Friday, December 9, 2011

Day 2 of the Conference Brings Major Results

Guterres to countries: "Nice work, y'all!"
Its still too soon to judge, but it would appear that the UNHCR conference in Geneva this week was a huge success in garnering increased protection of stateless persons and refugees. Its pretty shocking, actually, how many states were willing to pledge to change their citizenship laws, accede to the Statelessness or Refugee Conventions, or to make asylum procedures or court proceedings more fair. I'm guessing UNHCR staff are asking themselves right now, "Why didn't we do this years ago?"

Let's take a look at some of the big announcements coming out yesterday:
  •  The following nations will accede to BOTH statelessness conventions (1954 and 1961) : the Gambia, Haiti, Moldova, Sierra Leone, South Africa, South Sudan, Tanzania, Ukraine, and Yemen. Remember, 1961 confers citizenship on children born stateless in the signatory nation, so this is truly very significant.
  •  Serbia joined the 1961 Convention (HUGE) as did Zimbabwe, Columbia, Paraguay, Mozambique, Burundi, Guinea, and Belgium.
  • Liberia and Senegal both pledged to amend their laws to allow citizenship to pass through the mother, as well as the father. (A huge strike against statelessness and legal invisibility in those nations.)
  • The US made a whole range of pledges, totaling 28, including providing refugee minors with cultural education, working to eliminate the 1-year filing deadline on asylum applications, promote pro-bono legal assistance for undocumented migrant youth, and provide additional services to LBQT asylum seekers and survivors of gender-based violence.
  • Australia, Brazil, and 6 other countries pledged to improve methods of identifying stateless population. (Wow, way to go all out there, Australia. Would have liked to see some pledges on the asylum-seeker debacle, but maybe next time)
All in all, over 60 countries made pledges, and as High Commish Guterres noted, the conference marked a "quantum leap" on the issue of statelessness. Despite the very hard work being done on the issue all over the world by smaller agencies and non-profits, today's results are of the sort that can only be accomplished with massive coordination and international pressure. A conference like this shows us that its not time to give up on international cooperation just yet.

Congratulations, UNHCR! The future is looking a lot brighter for stateless persons and refugees.

Thursday, December 8, 2011

Landmark Stateless Conference in Geneva this Week

As mentioned a few weeks ago, the UNHCR is holding its major conference on forced displacement and statelessness this week in Geneva. Today is the second day of the conference, and of course we are all eagerly waiting to hear what is in store (and especially whether any states will be making announcements pertaining to Treaty signatures). However, a lot has already happened, so here is a quick recap for those of us not lucky enough to be in Geneva.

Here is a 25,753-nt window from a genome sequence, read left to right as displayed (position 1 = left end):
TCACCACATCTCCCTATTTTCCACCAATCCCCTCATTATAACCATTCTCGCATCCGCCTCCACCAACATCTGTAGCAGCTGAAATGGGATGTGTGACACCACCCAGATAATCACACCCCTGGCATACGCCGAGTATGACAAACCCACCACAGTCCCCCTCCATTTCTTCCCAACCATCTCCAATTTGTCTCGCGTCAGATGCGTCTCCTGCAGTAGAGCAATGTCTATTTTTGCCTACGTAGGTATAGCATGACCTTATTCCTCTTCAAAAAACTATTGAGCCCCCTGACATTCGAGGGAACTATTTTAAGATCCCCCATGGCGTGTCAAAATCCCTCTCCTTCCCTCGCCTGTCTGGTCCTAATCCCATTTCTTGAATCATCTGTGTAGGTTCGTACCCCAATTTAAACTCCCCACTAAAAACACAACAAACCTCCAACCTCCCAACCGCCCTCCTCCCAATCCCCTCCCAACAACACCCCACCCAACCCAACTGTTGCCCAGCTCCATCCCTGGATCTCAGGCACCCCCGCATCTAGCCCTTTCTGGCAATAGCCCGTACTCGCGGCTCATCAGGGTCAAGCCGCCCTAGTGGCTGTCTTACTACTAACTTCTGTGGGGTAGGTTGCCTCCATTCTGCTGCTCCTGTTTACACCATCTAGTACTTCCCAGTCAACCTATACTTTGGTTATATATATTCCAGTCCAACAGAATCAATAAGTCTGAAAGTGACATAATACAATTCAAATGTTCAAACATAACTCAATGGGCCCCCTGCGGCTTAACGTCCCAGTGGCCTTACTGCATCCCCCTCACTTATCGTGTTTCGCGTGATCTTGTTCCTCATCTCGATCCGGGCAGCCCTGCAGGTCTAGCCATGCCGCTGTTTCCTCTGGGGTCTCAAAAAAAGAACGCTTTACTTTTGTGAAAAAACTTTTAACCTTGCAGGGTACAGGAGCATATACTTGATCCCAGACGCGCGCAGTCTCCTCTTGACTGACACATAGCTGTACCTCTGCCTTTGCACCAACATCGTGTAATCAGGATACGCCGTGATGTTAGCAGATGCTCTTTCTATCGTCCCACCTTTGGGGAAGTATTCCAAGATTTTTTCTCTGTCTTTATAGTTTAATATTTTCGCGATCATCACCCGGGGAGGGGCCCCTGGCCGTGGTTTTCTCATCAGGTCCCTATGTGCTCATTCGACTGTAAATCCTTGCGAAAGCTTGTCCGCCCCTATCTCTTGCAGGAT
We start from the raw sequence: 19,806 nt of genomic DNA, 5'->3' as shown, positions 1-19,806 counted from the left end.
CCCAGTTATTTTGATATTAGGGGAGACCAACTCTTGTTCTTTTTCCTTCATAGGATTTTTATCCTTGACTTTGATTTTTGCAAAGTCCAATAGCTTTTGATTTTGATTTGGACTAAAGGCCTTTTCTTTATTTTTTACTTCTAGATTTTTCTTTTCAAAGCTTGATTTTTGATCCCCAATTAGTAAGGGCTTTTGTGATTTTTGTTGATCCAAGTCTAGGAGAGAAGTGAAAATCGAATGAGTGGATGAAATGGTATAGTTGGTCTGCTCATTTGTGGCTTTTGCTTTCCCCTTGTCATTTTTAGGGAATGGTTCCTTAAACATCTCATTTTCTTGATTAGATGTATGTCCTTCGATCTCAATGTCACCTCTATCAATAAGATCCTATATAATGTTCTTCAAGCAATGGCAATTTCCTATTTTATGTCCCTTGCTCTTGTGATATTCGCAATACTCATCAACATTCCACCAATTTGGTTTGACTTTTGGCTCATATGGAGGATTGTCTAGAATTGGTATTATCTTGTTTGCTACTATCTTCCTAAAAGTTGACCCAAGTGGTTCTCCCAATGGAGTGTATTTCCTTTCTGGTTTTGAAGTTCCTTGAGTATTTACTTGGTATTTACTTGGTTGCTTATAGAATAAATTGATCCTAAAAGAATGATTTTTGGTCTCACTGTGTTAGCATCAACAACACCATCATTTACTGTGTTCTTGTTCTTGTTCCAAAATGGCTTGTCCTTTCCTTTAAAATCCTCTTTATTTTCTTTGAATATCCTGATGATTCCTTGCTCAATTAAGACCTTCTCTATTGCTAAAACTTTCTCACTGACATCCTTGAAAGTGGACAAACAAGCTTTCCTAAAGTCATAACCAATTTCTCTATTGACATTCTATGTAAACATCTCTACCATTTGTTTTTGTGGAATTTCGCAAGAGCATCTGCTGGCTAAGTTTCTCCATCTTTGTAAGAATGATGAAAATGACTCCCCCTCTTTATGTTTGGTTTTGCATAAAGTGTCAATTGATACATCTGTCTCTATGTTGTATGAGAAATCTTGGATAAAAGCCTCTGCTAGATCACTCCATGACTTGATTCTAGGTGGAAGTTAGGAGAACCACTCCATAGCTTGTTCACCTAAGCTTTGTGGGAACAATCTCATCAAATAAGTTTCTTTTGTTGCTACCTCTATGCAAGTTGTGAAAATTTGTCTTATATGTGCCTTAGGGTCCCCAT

•  High Commish Antonio Guterres opened the event with a speech emphasizing re-commitment, especially in the face of increased fear and intolerance. "Populist politicians and irresponsible elements of the media exploit feelings of fear and insecurity to scapegoat foreigners, to try to force the adoption of restrictive policies, and to actively spread racist and xenophobic sentiments," he said, in a comment that was a little more political than one is used to hearing from UNHCR. He emphasized the principles of collective security and non-refoulement that underlie the refugee regime, and announced a new effort by the organization to concentrate more heavily on gender and sex-based violence.
  • A theme of the conference was "pledges for refugees:" States were encouraged to make commitments to strengthen existing laws or create new ones designed to identity and protect stateless persons and refugees. Most of the attendees apparently pledged to help in one way or another. (See some on twitter, #pledges4refugees")
  • Sarnata Reynolds was live-tweeting the events yesterday and her tweets are definitely worth a perusal. Among the revelations: Georgia is about to pass the 1951 Statelessness Convention (YES!), Korea will adopt legislation promoting rights of asylum-seekers, Papa New Guinea will lift reservations on conventions (among other things), and Krygistan will promote child registration to reduce statelessness. If even some of the pledges are kept, the conference will have been a huge success!
  • Serbia mysteriously alluded to new changes to the citizenship laws that would "enable all persons in Serbia’s territory to acquire citizenship". I'm working on this issue right now, so I am very curious to what they are referring... Remarks available here.
  • U.S. Secretary of State Hillary Clinton gave a speech focusing on gender and statelessness, highlighting the link between discriminatory citizenship laws and children born stateless. "Because of these discriminatory laws, women often can’t register their marriages, the births of their children, or deaths in their families. So these laws perpetuate generations of stateless people, who are often unable to work legally or travel freely..."  She then went on to pledge the US's support in encouraging universal birth registration. Oh man, if loving Hillary Clinton is wrong, I don't want to be right. (Full text of speech available here.)
The conference continues today! You can follow it live via satelite here at the UNHCR's livestream.